Maine residents are no strangers to snowy, icy, and otherwise inclement weather conditions. During the winter, the focus is often on the roadways. However, sidewalks and other walking areas can give rise to serious injuries if they are not properly maintained by property owners.
In Maine, property owners, lessees, and all other individuals who have control or possession of property have a duty to exercise reasonable care to promote the safety of anyone on their grounds. In the event that a person slips and falls on an icy or snow-covered surface, he or she might have the basis for a premises liability lawsuit.
Slip and fall accidents
Although anyone may suffer an injury from slipping and falling on an icy surface, certain people may be at a higher risk. These include the elderly, the disabled, and people taking certain medications that may increase the risk of dizziness or impaired coordination. Walking with one’s hands in one’s pockets is also a potential hazard because it can impair the individual’s ability to regain balance when slipping on ice. Even when an individual exercises care when traversing icy areas, poor upkeep of walking surfaces can easily lead to a serious slip and fall.
A fall can injure any part of the body. However, some of the most common slip and fall injuries include bone fractures such as fractures of the hip and arm. Slip and fall victims may also suffer from head trauma. In some of these cases, a mild concussion may result; however, brain injuries can sometimes lead to lifelong disability. Some slip and fall accidents may cause spinal cord injuries, leading to paralysis.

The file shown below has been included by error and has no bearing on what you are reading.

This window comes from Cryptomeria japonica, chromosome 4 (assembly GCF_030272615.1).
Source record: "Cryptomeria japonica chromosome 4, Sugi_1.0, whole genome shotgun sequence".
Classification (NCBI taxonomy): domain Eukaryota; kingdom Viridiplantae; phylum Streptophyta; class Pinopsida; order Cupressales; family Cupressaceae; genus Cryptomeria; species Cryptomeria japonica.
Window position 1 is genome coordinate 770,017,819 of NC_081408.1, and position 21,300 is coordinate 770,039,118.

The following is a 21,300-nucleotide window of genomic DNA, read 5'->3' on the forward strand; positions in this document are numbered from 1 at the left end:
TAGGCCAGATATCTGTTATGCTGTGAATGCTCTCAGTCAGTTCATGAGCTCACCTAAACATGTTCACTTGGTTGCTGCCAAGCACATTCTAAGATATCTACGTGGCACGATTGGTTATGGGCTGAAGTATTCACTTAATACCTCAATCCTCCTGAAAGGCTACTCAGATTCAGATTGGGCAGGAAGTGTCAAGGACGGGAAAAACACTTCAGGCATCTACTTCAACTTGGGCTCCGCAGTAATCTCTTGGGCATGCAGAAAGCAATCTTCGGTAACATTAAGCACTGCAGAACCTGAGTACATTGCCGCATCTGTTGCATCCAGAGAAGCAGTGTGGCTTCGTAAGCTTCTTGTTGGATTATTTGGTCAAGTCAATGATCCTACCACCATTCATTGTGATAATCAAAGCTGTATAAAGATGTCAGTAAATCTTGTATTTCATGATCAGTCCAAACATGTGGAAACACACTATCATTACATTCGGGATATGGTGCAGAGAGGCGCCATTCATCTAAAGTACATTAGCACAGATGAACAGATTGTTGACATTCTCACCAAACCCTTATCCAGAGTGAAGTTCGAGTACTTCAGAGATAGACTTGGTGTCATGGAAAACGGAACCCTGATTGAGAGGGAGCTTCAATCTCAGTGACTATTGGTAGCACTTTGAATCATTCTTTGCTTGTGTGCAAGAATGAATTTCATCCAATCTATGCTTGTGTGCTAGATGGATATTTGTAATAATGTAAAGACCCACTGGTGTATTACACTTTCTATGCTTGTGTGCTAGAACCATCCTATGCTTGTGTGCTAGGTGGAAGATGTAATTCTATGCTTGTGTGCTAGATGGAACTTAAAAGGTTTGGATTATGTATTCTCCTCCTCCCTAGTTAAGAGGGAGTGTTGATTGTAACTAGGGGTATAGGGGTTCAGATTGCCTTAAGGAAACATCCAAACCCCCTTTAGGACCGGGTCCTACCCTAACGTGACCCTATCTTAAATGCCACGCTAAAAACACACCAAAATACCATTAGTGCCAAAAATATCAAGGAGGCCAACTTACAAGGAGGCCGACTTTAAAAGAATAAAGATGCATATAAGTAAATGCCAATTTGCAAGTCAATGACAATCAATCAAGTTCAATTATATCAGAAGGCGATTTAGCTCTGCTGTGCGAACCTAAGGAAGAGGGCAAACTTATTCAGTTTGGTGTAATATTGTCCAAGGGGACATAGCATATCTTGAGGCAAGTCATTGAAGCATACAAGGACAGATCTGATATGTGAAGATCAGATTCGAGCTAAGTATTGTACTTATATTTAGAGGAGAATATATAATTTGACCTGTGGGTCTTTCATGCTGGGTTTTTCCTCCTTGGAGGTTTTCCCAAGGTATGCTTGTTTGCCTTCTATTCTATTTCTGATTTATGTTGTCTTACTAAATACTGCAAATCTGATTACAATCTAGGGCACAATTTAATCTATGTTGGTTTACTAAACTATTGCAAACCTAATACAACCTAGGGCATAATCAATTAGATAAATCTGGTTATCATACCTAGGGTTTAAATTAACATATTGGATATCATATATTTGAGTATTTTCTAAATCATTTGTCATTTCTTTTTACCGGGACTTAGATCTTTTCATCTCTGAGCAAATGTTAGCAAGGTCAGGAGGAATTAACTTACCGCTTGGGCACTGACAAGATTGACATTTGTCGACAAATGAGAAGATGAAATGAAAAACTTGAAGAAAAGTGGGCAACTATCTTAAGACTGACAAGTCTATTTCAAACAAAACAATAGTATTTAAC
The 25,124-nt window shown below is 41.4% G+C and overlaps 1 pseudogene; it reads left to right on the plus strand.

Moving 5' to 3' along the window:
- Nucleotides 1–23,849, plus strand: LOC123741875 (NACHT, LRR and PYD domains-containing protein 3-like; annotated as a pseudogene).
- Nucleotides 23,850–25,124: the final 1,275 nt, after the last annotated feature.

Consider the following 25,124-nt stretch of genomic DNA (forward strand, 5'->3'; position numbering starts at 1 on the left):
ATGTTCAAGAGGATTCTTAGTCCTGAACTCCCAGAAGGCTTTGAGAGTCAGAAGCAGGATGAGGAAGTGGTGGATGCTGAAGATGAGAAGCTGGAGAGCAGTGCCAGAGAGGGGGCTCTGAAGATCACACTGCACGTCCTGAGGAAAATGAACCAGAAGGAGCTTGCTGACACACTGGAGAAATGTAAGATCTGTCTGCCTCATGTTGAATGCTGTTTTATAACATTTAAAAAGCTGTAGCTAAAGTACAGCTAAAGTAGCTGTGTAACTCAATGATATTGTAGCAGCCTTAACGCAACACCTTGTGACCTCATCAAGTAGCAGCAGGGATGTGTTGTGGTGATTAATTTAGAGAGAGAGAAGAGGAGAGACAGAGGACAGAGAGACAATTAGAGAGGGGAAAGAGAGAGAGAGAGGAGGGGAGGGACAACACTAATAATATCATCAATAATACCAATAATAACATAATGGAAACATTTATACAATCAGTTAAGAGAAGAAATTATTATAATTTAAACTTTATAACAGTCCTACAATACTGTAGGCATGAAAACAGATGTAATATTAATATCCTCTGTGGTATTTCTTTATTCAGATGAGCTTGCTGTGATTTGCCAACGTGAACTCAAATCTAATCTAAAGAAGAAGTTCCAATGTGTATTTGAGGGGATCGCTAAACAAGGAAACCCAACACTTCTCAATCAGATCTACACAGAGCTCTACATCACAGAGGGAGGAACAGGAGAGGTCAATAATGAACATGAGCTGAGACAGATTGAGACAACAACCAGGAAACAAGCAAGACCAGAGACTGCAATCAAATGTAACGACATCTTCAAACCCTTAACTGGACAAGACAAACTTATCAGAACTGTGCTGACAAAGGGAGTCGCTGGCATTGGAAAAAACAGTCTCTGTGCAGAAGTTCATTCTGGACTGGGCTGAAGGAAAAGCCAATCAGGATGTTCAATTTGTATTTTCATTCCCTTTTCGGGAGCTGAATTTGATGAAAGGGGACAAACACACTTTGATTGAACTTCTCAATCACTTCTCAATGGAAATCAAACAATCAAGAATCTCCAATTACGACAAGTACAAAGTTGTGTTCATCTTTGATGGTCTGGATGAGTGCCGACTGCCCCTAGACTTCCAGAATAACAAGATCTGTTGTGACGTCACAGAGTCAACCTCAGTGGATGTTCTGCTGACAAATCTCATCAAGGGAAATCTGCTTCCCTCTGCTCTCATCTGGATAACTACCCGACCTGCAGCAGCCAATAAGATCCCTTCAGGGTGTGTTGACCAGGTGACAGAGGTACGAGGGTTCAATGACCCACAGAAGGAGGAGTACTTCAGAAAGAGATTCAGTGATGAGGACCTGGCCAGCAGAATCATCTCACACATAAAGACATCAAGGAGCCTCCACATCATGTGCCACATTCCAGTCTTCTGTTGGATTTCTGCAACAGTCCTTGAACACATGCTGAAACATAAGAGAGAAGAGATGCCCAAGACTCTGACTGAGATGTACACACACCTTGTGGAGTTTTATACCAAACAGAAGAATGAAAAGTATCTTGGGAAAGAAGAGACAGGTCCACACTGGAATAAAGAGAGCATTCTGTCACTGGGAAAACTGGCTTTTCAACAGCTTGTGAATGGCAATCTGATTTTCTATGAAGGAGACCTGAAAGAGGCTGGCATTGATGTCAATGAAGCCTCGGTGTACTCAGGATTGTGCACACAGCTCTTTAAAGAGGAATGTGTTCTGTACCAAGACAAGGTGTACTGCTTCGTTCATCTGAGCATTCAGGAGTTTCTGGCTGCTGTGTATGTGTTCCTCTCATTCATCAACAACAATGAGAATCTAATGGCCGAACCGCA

Understanding premises liability cases
Not every tumble can be attributable to a property owner’s negligence. However, if you sustained injuries in the slip and fall incident, you may have legal recourse available to you. Premises liability claims are based on negligence. In order to bring a claim against the defendant, a personal injury lawyer must prove that the defendant owed a duty of care to the plaintiff. The defendant may be a municipality if the incident occurred on public property, such as a public sidewalk or street. Or, if the incident occurred on private property or on a sidewalk that a property owner was responsible for maintaining, this individual may be named as a defendant.
Second, a plaintiff must prove that the defendant breached the duty of care by failing to clear snow and ice from the property in a timely manner. Some municipalities have ordinances that set a specific window of time during which property owners must clear away snow and ice after a storm. Additionally, plaintiffs must prove that the negligence of the property owner directly led to the accident and caused the injuries.
As experienced Maine accident lawyers, Hardy, Wolf & Downing would like to offer complimentary, no-obligation case reviews to residents who have been injured on another person’s property, whether outside an apartment building, a private residence or public place.
Call 1-800-INJURED to contact our law offices in Portland and Lewiston.